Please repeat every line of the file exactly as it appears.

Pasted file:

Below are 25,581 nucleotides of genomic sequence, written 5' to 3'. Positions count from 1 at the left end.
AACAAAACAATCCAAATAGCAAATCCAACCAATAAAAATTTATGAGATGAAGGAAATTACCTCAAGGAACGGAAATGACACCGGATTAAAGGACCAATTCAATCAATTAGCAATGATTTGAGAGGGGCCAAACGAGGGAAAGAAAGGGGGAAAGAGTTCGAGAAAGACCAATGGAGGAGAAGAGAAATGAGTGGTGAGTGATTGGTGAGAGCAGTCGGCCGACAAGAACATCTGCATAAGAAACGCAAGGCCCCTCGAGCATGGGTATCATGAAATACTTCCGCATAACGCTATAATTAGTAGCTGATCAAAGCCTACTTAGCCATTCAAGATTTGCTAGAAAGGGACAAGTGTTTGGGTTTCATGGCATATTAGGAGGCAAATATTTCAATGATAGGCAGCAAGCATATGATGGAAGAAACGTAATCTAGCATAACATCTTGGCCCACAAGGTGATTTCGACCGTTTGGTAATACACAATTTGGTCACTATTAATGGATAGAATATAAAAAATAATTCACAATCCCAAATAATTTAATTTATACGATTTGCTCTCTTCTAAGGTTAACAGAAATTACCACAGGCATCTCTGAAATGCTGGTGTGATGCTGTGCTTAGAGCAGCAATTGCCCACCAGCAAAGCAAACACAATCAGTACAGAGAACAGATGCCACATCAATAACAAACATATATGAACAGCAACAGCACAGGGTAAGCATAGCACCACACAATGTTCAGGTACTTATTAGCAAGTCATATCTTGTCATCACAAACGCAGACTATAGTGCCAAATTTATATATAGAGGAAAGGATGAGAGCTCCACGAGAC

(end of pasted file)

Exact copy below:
Below are 25,581 nucleotides of genomic sequence, written 5' to 3'. Positions count from 1 at the left end.
AACAAAACAATCCAAATAGCAAATCCAACCAATAAAAATTTATGAGATGAAGGAAATTACCTCAAGGAACGGAAATGACACCGGATTAAAGGACCAATTCAATCAATTAGCAATGATTTGAGAGGGGCCAAACGAGGGAAAGAAAGGGGGAAAGAGTTCGAGAAAGACCAATGGAGGAGAAGAGAAATGAGTGGTGAGTGATTGGTGAGAGCAGTCGGCCGACAAGAACATCTGCATAAGAAACGCAAGGCCCCTCGAGCATGGGTATCATGAAATACTTCCGCATAACGCTATAATTAGTAGCTGATCAAAGCCTACTTAGCCATTCAAGATTTGCTAGAAAGGGACAAGTGTTTGGGTTTCATGGCATATTAGGAGGCAAATATTTCAATGATAGGCAGCAAGCATATGATGGAAGAAACGTAATCTAGCATAACATCTTGGCCCACAAGGTGATTTCGACCGTTTGGTAATACACAATTTGGTCACTATTAATGGATAGAATATAAAAAATAATTCACAATCCCAAATAATTTAATTTATACGATTTGCTCTCTTCTAAGGTTAACAGAAATTACCACAGGCATCTCTGAAATGCTGGTGTGATGCTGTGCTTAGAGCAGCAATTGCCCACCAGCAAAGCAAACACAATCAGTACAGAGAACAGATGCCACATCAATAACAAACATATATGAACAGCAACAGCACAGGGTAAGCATAGCACCACACAATGTTCAGGTACTTATTAGCAAGTCATATCTTGTCATCACAAACGCAGACTATAGTGCCAAATTTATATATAGAGGAAAGGATGAGAGCTCCACGAGAC